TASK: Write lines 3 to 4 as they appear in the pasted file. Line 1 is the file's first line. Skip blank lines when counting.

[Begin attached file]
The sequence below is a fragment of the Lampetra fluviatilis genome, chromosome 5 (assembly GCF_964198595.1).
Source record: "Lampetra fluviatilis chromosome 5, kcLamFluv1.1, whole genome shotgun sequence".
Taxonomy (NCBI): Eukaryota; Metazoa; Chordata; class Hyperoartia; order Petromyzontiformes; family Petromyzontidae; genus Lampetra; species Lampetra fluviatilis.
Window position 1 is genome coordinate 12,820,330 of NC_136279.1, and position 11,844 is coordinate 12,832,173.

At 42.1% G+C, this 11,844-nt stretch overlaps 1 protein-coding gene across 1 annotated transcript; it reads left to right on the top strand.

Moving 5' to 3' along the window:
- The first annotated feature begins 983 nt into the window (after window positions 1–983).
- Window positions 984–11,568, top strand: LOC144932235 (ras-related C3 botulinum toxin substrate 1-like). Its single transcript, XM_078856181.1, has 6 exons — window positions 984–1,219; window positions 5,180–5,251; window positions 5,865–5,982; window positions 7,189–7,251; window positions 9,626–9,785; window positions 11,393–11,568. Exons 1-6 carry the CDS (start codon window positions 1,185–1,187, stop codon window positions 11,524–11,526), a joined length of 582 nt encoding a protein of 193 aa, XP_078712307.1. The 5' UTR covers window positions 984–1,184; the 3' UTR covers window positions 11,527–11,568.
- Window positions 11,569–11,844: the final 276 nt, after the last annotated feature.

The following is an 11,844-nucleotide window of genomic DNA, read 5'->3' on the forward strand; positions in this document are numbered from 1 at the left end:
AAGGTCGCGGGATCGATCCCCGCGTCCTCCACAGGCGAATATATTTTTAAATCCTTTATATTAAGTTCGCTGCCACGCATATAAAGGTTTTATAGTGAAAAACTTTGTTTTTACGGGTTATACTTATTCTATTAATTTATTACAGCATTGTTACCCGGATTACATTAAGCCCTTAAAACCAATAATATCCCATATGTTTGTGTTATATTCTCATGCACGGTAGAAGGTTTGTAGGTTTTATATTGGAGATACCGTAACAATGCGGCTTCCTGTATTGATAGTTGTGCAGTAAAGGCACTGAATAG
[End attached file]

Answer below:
Taxonomy (NCBI): Eukaryota; Metazoa; Chordata; class Hyperoartia; order Petromyzontiformes; family Petromyzontidae; genus Lampetra; species Lampetra fluviatilis.
Window position 1 is genome coordinate 12,820,330 of NC_136279.1, and position 11,844 is coordinate 12,832,173.